Bell X1: 25 September 2009 - Chicago

Far beyond the end of the show and into the night, the songs continued to burrow deep and swift -- these Irish lads know exactly how our hearts and minds are wired.

Bell X1

Bell X1

City: Chicago
Venue: Double Door
Date: 2009-09-25

On a Friday night at the Double Door in Chicago, Bell X1was more than just an Irish rock trio. They were also musical cardiac surgeons performing sonic surgery on the hearts of the gathered. Lead singer/percussionist/guitarist Paul Noonan crooned softly as they began to slowly slice open the ballad “How Your Heart Is Wired”, a song where the lyrics imply coyness, confusion and uncertainty of love’s next steps.

“Kick the can I can’t see you now behind that temper and ire / Mister wolf knows what time it is / He says it’s dinner time / I don’t know what you’re carrying or how you’re heart is wired / but there’s a dangerous ticking / I cut the red one, No, the blue one / I cut the red one, I cut the blue one / raking over the embers and what I come across?”

But Noonan was anything but confused. He was confident, and sure of where he wanted to take the set, and how deep he wanted to go with fans. One by one, each song unfurled like a sweet smelling rose under the blue haze of the stage lights. Noonan tenderly quivered back and forth over lyrics that melded like fodder with the steady melody of his mates. The tender track “Like the Ribs of a Broken Umbrella” purred with a synthy undercurrent and dropped in our ears like a soft, sweet spring rain.

Bell X1’s fourth album Blue Lights on the Runway is full of moments where the songwriting continues to move further away from their previous albums by mixing folk, pop and sonic similarities inspired by Talking Heads and Brian Eno. Over the last several years, they’ve worked their way up the European charts and then into the ears of American fans by featuring songs on hit Primetime TV shows. Noonan had no shame telling the crowd how he felt about how the 2004 hit song “Eve, the Apple of My Eye” found its way into the ears of an American audience on The O.C. “We take our breaks were we can get them. We would have put the song on fucking Falcon Crest."

Though most of the show shifted in all the right ways and flowed to all the right places on the strength of Noonan’s smooth and soothing lyrical storytelling, a bit of tension arose between Noonan and fans who gazed upwards in awe at him from the front row. Getting a bit frustrated, he wasn’t finding the intimate connection he was hoping for with the crowd. So he took a risk and decided to call out fans for abusing their right to record the show on video cameras and cell phones. He smiled at fans in the front row and said “I appreciate the desire, but the Internet doesn’t need any more videos of us Irish lads floating about, so can we sing a song for you without a lens between us?”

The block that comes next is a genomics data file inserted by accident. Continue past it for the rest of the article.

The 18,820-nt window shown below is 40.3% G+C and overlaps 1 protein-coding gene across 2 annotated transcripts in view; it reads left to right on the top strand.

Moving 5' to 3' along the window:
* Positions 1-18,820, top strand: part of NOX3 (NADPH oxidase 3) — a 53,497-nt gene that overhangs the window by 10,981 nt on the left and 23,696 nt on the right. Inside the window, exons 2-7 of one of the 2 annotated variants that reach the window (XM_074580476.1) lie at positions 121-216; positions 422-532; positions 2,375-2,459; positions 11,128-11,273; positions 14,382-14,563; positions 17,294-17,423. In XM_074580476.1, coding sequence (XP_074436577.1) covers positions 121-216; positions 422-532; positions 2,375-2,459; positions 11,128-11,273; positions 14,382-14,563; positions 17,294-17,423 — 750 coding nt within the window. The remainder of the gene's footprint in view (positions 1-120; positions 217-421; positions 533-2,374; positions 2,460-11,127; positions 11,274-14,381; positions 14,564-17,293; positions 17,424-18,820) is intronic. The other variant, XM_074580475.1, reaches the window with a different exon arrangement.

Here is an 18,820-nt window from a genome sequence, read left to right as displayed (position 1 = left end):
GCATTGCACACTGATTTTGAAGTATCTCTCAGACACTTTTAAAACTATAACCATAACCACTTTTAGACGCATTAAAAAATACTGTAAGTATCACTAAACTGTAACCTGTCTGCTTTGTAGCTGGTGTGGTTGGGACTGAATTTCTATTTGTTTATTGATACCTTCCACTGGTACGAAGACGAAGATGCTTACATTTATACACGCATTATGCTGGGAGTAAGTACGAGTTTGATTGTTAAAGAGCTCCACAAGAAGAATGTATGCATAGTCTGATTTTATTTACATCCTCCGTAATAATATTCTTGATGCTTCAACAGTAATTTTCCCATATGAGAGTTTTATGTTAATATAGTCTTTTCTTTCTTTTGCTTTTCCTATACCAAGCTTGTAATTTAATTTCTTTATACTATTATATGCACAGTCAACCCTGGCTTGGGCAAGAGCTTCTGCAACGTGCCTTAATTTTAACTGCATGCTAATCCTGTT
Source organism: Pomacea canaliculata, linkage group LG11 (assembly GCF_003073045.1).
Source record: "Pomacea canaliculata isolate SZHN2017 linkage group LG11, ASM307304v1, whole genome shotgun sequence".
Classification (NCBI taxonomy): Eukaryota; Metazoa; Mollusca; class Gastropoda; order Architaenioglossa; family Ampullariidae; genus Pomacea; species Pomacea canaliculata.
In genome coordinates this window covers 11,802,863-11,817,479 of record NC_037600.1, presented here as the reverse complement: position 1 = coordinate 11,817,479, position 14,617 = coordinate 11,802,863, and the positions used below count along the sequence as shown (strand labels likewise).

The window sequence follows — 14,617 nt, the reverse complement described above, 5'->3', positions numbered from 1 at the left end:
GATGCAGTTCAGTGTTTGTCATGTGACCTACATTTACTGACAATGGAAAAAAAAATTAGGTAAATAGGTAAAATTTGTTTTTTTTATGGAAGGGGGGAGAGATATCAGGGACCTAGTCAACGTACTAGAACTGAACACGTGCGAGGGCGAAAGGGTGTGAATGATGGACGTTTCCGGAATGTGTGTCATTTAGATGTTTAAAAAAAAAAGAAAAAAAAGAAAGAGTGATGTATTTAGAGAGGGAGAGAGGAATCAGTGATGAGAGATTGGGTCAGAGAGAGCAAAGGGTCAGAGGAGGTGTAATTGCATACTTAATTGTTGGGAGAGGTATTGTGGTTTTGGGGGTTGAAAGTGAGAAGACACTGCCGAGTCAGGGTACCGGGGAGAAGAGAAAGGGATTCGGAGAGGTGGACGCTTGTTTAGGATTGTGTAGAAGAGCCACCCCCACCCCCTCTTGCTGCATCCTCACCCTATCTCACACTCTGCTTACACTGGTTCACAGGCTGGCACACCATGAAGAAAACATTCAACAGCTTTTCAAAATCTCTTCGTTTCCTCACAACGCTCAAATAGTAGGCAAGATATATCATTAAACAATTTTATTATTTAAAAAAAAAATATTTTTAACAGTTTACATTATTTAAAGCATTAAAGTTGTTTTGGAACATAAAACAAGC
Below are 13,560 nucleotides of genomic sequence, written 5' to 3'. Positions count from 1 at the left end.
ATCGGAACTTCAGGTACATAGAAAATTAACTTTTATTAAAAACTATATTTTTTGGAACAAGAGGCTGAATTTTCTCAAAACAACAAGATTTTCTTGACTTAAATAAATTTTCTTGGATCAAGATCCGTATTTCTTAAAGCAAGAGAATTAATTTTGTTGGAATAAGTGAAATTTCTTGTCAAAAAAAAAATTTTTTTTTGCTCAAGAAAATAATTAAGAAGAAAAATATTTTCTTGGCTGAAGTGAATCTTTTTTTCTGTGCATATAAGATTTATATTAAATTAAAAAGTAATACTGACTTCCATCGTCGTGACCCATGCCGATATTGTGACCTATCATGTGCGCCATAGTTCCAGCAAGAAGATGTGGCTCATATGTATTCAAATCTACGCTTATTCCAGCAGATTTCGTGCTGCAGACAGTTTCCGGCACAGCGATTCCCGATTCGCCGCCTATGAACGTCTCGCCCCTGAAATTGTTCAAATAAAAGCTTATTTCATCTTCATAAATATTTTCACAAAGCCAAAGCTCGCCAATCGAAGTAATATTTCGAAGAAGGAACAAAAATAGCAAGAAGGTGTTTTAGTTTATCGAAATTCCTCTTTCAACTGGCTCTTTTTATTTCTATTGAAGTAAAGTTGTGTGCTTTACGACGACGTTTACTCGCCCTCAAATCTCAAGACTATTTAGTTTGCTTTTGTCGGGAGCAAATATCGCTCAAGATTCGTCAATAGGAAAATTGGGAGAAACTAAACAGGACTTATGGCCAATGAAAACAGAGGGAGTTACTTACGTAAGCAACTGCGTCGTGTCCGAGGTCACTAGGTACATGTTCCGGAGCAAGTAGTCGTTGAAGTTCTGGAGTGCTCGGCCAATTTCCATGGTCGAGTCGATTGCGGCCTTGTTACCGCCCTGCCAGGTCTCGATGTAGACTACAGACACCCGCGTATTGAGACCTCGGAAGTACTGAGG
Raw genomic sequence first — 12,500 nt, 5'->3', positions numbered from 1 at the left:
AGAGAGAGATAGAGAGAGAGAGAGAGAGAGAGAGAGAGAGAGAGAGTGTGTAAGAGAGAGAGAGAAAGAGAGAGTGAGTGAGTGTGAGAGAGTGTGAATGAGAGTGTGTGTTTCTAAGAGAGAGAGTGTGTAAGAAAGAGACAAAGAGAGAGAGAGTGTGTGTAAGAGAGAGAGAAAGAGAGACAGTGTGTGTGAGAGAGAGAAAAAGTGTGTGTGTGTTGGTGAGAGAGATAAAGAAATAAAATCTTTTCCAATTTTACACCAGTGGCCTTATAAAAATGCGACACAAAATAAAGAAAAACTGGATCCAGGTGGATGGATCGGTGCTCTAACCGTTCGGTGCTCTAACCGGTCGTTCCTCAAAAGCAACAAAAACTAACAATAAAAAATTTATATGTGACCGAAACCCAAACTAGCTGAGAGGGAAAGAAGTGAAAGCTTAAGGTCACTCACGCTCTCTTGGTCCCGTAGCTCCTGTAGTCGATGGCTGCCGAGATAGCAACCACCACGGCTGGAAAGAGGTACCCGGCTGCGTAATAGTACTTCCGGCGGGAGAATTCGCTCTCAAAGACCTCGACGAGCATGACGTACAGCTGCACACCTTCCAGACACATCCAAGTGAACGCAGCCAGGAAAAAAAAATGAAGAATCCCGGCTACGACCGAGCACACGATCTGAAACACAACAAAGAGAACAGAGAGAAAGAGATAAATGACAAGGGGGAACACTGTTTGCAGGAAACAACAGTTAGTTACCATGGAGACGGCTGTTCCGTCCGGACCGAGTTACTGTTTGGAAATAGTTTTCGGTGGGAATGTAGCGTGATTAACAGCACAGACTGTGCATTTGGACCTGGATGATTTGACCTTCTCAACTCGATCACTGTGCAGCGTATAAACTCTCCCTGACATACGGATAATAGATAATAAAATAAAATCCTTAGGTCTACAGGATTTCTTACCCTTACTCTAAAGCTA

Somehow Noonan’s bold move worked. The band didn’t miss a beat or ruin the vibe of the show. Instead of making it an awkward moment, it was a move that actually took the mood of the set deeper—despite a few stubborn fans that still didn’t get Noonan’s hint to put away their digitized detractions and technological distractions.

Surging the set forward during the folk-pop anthem “The Great Defector”, a pocket of fans showed love for Bell X1’s homeland by breaking out an Irish flag and waving it with pride during the chorus. From there the buzz continued to build throughout the venue as the band traversed through the final songs.

Like they do throughout Blue Lights on the Runway, Bell X1, layer by layer, peeled back the emotional epidermis of fans so all that remained at the end of the show couldn’t be captured on video or shared on the Internet. Far beyond the end of the show and into the night, the songs continued to burrow deep and swift, confirming the fact that these Irish lads know exactly how our hearts and minds are wired.